The Internet, then known as ARPANET, was brought online in 1969 under a contract let by the renamed Advanced Research Projects Agency (ARPA) which initially connected four major computers at universities in the southwestern US (UCLA, Stanford Research Institute, UCSB, and the University of Utah). The contract was carried out by BBN of Cambridge, MA under Bob Kahn and went online in December 1969. By June 1970, MIT, Harvard, BBN, and Systems Development Corp (SDC) in Santa Monica, Cal. were added. By January 1971, Stanford, MIT’s Lincoln Labs, Carnegie-Mellon, and Case-Western Reserve U were added. In months to come, NASA/Ames, Mitre, Burroughs, RAND, and the U of Illinois plugged in. After that, there were far too many to keep listing here.
The Internet was designed in part to provide a communications network that would work even if some of the sites were destroyed by nuclear attack. If the most direct route was not available, routers would direct traffic around the network via alternate routes.
The early Internet was used by computer experts, engineers, scientists, and librarians. There was nothing friendly about it. There were no home or office personal computers in those days, and anyone who used it, whether a computer professional or an engineer or scientist or librarian, had to learn to use a very complex system.
E-mail was adapted for ARPANET by Ray Tomlinson of BBN in 1972. He picked the @ symbol from the available symbols on his teletype to link the username and address. The telnet protocol, enabling logging on to a remote computer, was published as a Request for Comments (RFC) in 1972. RFC’s are a means of sharing developmental work throughout community. The ftp protocol, enabling file transfers between Internet sites, was published as an RFC in 1973, and from then on RFC’s were available electronically to anyone who had use of the ftp protocol.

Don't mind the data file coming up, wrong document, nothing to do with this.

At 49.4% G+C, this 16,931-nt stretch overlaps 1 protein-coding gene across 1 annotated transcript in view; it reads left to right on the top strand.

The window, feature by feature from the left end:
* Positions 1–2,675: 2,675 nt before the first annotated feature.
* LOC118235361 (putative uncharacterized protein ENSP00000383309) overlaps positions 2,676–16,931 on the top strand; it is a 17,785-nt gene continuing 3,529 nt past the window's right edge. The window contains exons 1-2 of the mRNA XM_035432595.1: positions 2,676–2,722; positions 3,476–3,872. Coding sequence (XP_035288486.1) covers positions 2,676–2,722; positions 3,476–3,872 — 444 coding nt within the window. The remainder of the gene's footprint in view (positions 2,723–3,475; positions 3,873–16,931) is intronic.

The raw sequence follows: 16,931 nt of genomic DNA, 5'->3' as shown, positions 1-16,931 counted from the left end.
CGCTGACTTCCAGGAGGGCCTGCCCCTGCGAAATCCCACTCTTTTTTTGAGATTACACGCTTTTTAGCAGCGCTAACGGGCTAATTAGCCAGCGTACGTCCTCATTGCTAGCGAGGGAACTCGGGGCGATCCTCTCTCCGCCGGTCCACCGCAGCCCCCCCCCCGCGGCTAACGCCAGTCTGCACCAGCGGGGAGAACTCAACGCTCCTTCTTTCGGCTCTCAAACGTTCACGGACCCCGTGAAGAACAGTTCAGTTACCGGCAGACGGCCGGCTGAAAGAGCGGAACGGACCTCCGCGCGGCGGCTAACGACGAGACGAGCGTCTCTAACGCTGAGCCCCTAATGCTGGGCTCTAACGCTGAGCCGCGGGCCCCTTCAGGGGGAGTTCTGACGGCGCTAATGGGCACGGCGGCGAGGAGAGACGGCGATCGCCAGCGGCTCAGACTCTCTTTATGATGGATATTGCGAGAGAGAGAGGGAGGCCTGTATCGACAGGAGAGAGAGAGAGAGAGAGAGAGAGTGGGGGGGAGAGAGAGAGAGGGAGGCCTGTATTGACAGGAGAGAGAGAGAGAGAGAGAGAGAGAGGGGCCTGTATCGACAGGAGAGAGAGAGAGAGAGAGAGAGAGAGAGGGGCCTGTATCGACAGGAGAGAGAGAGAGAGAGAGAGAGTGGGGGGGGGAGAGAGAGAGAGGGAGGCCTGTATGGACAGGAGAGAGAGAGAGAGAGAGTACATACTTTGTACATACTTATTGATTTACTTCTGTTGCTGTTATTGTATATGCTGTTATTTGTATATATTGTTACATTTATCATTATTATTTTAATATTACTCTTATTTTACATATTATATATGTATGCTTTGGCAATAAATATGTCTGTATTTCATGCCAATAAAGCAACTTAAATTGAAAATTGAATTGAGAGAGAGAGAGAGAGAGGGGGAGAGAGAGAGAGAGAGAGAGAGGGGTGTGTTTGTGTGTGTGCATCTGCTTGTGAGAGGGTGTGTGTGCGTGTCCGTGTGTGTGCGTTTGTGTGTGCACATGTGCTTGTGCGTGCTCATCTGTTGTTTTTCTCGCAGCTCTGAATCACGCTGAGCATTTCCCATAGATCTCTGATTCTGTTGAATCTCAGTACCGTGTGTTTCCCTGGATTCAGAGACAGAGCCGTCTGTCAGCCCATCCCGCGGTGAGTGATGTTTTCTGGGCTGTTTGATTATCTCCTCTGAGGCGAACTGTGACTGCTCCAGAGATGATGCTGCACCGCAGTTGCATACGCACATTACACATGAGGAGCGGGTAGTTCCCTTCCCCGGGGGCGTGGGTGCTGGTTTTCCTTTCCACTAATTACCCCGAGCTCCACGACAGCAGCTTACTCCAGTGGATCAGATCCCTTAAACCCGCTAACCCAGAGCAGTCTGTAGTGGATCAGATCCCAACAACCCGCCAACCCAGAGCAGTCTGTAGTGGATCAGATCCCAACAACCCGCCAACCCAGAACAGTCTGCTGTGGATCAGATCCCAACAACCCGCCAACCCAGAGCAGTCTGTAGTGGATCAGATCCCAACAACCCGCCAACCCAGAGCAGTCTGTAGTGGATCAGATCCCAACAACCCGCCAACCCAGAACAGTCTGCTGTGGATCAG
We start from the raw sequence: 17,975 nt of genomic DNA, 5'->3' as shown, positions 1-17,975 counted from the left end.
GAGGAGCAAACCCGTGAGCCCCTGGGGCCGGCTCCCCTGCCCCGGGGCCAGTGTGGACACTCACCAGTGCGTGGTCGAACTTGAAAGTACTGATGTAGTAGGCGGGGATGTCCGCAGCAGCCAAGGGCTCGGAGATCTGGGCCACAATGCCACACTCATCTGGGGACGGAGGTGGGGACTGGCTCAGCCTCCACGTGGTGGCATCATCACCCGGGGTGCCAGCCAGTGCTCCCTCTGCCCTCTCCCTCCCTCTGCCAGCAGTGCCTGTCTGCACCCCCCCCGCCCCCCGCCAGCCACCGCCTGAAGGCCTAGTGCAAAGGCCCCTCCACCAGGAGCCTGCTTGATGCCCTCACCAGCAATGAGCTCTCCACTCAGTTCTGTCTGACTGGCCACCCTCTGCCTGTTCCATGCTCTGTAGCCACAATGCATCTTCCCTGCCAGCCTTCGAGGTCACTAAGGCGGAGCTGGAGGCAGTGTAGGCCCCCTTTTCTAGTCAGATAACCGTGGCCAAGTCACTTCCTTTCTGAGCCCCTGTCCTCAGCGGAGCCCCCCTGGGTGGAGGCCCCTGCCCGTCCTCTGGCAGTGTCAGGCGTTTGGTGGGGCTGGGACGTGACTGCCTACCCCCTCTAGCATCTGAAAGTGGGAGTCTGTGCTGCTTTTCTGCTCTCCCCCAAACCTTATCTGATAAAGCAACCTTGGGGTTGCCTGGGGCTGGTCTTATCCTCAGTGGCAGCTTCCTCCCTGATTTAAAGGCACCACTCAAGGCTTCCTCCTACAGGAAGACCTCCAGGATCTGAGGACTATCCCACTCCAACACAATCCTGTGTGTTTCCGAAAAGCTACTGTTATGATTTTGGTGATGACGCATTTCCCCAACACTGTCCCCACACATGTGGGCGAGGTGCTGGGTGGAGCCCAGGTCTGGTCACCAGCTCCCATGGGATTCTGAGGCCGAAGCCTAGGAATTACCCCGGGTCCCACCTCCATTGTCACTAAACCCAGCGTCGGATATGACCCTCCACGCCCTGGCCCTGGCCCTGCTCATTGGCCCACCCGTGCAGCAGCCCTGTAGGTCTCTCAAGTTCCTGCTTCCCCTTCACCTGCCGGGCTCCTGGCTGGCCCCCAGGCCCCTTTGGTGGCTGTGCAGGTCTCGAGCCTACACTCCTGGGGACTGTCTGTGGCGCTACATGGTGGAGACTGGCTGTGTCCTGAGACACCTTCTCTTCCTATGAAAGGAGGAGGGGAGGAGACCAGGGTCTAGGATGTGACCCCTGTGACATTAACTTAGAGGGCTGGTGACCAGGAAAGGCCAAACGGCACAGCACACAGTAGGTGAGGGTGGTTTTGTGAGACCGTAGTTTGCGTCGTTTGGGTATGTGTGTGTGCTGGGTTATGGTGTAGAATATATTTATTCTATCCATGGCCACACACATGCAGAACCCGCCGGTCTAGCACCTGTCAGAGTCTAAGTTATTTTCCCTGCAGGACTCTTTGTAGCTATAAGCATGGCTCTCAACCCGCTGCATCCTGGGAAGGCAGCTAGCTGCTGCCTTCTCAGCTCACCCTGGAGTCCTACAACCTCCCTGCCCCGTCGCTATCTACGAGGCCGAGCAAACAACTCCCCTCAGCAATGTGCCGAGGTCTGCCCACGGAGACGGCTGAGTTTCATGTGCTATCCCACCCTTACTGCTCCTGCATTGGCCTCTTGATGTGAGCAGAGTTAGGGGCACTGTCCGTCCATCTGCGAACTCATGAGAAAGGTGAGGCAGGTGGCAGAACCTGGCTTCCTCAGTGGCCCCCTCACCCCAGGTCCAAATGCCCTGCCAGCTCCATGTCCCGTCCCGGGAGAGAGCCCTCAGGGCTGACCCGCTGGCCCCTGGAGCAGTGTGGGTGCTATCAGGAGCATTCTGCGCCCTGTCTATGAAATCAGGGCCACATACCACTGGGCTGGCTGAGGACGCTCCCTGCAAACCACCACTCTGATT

Libraries began automating and networking their catalogs in the late 1960s independent from ARPA. The visionary Frederick G. Kilgour of the Ohio College Library Center (now OCLC, Inc.) led networking of Ohio libraries during the ’60s and ’70s. In the mid 1970s more regional consortia from New England, the Southwest states, and the Middle Atlantic states, etc., joined with Ohio to form a national, later international, network. Automated catalogs, not very user-friendly at first, became available to the world, first through telnet or the awkward IBM variant TN3270 and only many years later, through the web.
The Internet matured in the 70′s as a result of the TCP/IP architecture first proposed by Bob Kahn at BBN and further developed by Kahn and Vint Cerf at Stanford and others throughout the 70′s. It was adopted by the Defense Department in 1980 replacing the earlier Network Control Protocol (NCP) and universally adopted by 1983.